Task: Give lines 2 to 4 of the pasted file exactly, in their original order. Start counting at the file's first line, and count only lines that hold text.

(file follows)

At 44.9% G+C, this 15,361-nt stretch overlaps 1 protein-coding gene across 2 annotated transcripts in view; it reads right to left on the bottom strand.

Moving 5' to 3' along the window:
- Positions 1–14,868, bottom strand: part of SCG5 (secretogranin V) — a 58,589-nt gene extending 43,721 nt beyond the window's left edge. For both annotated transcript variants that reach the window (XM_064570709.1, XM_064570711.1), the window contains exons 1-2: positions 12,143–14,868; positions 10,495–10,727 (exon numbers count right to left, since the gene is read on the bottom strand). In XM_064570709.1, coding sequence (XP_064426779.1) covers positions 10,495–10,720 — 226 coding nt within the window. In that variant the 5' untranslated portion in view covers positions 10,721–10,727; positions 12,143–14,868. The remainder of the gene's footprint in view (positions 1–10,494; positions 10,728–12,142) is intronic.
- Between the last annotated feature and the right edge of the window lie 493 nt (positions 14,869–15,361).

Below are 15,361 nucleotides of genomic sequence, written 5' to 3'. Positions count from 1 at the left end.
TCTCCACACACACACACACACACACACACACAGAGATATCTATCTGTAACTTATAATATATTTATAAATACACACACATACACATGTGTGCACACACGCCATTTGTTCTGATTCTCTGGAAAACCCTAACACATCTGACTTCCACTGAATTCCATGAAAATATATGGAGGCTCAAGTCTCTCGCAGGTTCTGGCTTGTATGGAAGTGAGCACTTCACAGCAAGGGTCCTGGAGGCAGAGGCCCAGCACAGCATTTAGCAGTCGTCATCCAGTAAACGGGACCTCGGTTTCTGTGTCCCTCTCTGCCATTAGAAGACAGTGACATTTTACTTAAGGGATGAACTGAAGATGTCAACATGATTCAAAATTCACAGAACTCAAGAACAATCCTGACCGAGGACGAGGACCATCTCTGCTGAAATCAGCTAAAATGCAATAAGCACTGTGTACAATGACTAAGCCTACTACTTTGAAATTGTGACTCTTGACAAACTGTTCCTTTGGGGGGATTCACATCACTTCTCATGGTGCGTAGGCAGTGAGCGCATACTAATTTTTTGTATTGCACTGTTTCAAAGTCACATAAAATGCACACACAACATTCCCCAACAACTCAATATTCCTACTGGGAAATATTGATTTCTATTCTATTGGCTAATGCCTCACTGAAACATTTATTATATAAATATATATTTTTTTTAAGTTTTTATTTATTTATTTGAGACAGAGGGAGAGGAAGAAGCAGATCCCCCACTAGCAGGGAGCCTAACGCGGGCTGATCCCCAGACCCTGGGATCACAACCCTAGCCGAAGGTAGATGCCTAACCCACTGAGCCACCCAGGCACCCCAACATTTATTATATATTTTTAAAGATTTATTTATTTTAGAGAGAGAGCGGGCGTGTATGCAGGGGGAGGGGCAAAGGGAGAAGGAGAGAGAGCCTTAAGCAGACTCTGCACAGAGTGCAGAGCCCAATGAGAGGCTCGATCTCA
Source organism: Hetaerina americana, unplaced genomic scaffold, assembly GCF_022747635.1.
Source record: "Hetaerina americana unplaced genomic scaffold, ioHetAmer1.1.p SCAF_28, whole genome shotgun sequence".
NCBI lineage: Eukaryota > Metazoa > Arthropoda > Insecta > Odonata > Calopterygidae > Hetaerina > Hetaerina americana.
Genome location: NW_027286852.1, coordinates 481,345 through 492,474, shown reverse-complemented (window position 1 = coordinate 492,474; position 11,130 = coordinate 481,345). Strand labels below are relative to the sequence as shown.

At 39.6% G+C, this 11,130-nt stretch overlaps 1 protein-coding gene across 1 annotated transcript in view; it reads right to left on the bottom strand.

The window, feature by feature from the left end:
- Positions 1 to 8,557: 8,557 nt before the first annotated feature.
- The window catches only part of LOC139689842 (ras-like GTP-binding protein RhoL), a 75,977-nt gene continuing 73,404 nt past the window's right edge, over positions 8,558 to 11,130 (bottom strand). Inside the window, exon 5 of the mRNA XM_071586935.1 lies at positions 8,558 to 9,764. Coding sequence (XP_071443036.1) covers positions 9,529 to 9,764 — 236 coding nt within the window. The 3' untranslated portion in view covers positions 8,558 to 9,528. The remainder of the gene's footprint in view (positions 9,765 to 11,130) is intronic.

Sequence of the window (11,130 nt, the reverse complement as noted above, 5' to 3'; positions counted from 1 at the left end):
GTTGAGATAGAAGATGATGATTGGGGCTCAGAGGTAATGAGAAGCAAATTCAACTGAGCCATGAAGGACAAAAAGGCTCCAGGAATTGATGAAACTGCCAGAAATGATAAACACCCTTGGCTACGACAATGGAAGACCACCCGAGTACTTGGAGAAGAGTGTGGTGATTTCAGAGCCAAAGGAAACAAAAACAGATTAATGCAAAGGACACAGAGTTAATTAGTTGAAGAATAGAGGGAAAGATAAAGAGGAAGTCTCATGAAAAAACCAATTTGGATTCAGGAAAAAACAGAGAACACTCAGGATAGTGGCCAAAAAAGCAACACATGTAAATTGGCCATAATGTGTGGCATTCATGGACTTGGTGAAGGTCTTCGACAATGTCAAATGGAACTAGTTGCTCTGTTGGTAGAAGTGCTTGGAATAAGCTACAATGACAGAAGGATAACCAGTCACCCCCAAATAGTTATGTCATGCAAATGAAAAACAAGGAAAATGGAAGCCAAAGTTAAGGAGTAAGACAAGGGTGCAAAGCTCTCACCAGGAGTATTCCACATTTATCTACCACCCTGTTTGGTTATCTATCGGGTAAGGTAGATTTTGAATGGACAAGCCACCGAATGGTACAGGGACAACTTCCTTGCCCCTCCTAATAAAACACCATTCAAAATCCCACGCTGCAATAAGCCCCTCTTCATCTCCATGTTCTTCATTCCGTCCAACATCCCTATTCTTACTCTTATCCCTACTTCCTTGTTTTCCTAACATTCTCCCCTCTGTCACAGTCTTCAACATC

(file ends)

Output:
Moving 5' to 3' along the window:
- Positions 1–14,868, bottom strand: part of SCG5 (secretogranin V) — a 58,589-nt gene extending 43,721 nt beyond the window's left edge. For both annotated transcript variants that reach the window (XM_064570709.1, XM_064570711.1), the window contains exons 1-2: positions 12,143–14,868; positions 10,495–10,727 (exon numbers count right to left, since the gene is read on the bottom strand). In XM_064570709.1, coding sequence (XP_064426779.1) covers positions 10,495–10,720 — 226 coding nt within the window. In that variant the 5' untranslated portion in view covers positions 10,721–10,727; positions 12,143–14,868. The remainder of the gene's footprint in view (positions 1–10,494; positions 10,728–12,142) is intronic.
- Between the last annotated feature and the right edge of the window lie 493 nt (positions 14,869–15,361).